|Born||16 June 1936|
|Died||19 October 2000 (aged 64)|
|Cause of death||Renal failure|
|Other names||Charlie Perkins, Kumantjayi Perkins|
|Education||Bachelor of Arts|
|Alma mater||University of Sydney|
|Known for||Activism, Public Service, Sport|
|Children||Hetti, Rachel and Adam|
Perkins grew up in Alice Springs. His mother was Arrernte, and his father was Kalkadoon. He later moved to Sydney, and graduated from the University of Sydney in 1965. He was the first indigenous Australian to graduate from a university.
Perkins campaigned for Aboriginal land rights. In 1965, he was an important person in the Freedom Ride campaign, which aimed to raise public awareness of the standards of living, literacy and health conditions among the Aboriginal population. The group was famous for publicising acts of discrimination.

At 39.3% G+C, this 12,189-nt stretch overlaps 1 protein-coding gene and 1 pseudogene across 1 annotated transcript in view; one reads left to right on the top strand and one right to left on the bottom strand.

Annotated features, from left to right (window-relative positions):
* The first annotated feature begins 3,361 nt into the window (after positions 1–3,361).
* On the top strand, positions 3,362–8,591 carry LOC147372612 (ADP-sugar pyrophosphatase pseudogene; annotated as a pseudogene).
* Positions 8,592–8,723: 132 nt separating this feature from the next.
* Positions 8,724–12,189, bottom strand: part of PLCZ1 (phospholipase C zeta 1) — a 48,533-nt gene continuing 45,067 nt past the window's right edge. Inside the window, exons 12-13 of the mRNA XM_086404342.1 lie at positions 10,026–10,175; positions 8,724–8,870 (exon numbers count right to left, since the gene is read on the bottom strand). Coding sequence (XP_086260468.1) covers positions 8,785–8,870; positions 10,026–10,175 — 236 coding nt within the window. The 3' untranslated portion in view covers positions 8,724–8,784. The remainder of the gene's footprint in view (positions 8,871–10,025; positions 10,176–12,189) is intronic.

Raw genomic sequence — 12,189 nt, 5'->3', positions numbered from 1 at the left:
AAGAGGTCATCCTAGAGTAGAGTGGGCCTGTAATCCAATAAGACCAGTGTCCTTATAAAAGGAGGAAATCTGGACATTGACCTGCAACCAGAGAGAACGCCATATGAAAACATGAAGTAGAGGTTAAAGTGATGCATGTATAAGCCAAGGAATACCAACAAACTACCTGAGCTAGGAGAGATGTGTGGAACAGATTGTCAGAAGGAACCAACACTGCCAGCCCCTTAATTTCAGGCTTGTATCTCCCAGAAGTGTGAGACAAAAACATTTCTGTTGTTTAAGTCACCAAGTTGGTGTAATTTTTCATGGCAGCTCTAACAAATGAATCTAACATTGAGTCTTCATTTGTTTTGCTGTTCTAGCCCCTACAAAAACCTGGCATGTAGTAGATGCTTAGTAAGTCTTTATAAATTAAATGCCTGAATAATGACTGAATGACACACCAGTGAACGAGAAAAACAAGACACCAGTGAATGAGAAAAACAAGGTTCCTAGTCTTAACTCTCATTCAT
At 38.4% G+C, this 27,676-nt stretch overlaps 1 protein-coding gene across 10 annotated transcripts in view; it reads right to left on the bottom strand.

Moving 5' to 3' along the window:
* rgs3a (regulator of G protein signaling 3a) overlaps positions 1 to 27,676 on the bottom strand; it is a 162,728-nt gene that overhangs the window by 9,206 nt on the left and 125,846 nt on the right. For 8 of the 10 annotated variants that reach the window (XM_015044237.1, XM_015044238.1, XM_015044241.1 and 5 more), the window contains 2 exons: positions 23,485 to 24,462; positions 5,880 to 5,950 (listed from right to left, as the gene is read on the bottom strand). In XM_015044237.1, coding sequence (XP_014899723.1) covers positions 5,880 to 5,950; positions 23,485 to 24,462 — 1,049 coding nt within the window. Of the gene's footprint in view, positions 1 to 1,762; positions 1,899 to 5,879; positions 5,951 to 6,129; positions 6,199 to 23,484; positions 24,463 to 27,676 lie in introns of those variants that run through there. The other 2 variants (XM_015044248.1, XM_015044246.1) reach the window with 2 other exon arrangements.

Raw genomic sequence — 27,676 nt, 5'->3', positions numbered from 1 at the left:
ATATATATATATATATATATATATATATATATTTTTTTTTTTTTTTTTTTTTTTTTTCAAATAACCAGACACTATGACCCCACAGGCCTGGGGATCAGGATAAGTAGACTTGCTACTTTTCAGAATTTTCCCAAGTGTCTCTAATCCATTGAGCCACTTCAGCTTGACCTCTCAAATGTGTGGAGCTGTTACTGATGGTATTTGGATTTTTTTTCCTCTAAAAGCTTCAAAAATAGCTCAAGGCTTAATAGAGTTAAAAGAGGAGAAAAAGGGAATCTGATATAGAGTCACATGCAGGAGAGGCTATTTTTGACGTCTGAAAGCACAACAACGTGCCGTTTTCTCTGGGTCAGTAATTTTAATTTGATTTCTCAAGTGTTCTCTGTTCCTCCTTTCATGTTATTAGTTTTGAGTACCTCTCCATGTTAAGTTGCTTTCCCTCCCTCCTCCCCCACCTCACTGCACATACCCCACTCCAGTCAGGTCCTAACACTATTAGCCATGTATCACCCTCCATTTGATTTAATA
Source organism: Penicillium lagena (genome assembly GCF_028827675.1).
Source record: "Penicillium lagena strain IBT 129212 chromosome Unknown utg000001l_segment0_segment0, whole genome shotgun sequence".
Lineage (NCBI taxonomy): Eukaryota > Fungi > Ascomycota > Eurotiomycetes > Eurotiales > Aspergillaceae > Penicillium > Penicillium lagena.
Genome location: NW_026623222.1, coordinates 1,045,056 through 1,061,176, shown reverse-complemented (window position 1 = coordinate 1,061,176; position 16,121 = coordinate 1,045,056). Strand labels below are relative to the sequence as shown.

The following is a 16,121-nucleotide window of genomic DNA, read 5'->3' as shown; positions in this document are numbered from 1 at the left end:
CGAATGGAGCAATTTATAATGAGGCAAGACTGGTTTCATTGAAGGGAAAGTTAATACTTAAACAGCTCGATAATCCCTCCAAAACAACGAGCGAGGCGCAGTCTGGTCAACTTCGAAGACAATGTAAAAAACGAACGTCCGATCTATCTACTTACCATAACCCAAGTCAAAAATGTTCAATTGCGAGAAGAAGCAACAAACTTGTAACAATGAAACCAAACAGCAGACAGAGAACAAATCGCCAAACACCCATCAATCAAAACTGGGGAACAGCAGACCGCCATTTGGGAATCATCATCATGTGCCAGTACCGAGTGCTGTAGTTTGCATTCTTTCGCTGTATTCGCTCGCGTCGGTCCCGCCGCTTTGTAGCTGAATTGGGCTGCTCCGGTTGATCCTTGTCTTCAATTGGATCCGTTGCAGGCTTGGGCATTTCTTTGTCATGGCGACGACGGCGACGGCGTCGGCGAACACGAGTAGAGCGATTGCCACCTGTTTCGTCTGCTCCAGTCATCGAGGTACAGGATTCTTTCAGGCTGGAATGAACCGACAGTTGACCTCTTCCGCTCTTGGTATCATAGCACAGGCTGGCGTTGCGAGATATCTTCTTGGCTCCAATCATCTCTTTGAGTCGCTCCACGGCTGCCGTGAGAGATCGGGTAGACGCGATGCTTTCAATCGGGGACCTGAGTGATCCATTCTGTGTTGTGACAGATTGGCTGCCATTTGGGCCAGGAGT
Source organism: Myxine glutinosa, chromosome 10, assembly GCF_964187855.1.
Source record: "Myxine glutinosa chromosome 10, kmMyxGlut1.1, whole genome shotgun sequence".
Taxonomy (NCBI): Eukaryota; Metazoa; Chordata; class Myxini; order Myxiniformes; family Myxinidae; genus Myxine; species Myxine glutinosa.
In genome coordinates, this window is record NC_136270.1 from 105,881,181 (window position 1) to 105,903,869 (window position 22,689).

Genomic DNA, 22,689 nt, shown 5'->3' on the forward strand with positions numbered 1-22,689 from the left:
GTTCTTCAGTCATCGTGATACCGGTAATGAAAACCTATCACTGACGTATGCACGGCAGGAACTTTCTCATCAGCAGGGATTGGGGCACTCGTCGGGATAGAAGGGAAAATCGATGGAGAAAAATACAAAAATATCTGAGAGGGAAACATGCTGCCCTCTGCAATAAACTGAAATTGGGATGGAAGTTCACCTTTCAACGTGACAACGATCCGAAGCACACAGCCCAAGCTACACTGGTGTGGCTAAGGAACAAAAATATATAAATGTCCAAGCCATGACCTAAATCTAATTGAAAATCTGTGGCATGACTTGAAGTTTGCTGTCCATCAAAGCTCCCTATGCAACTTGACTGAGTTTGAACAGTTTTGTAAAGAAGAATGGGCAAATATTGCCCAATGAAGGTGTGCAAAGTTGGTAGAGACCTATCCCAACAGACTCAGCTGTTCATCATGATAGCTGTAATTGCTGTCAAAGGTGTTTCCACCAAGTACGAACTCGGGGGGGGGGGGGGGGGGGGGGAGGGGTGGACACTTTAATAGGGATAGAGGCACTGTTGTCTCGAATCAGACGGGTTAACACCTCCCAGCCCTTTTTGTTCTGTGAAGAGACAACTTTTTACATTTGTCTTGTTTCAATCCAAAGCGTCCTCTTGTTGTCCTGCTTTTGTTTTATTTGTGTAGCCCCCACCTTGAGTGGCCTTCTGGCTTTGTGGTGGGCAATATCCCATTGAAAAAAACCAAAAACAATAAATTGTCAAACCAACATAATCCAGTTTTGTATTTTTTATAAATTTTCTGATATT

Perkins was also important in the campaign for the referendum in 1967, which allowed Aboriginal people to be counted in censuses, and parliament to make special laws specifically for Aboriginal people. From 1969, Perkins worked as a public servant in the Ministry of Aboriginal Affairs. He was made permanent secretary of this department in 1981, which made him the first Aboriginal to become the permanent head of a federal government department. He served as secretary until 1988.
- Read, Peter (2001). Charles Perkins: a biography. Ringwood, Victoria: Penguin Books. p. 351. ISBN 0-14-100688-9.
- "Officer of the Order of Australia". Department of Prime Minister and Cabinet. Archived from the original on 2011-06-29. Retrieved 2008-12-18.
- Perkins, Charles (1975). A Bastard like me. Sydney: Ure Smith. p. 199. ISBN 0-7254-0256-3.
- "Papers of Charles Perkins (1936–2000)". National Library of Australia. April 2002. Retrieved 2007-01-20.
- "Hetty Perkins discusses kidney research fundraising". PM. ABC Radio. Retrieved 2009-10-08.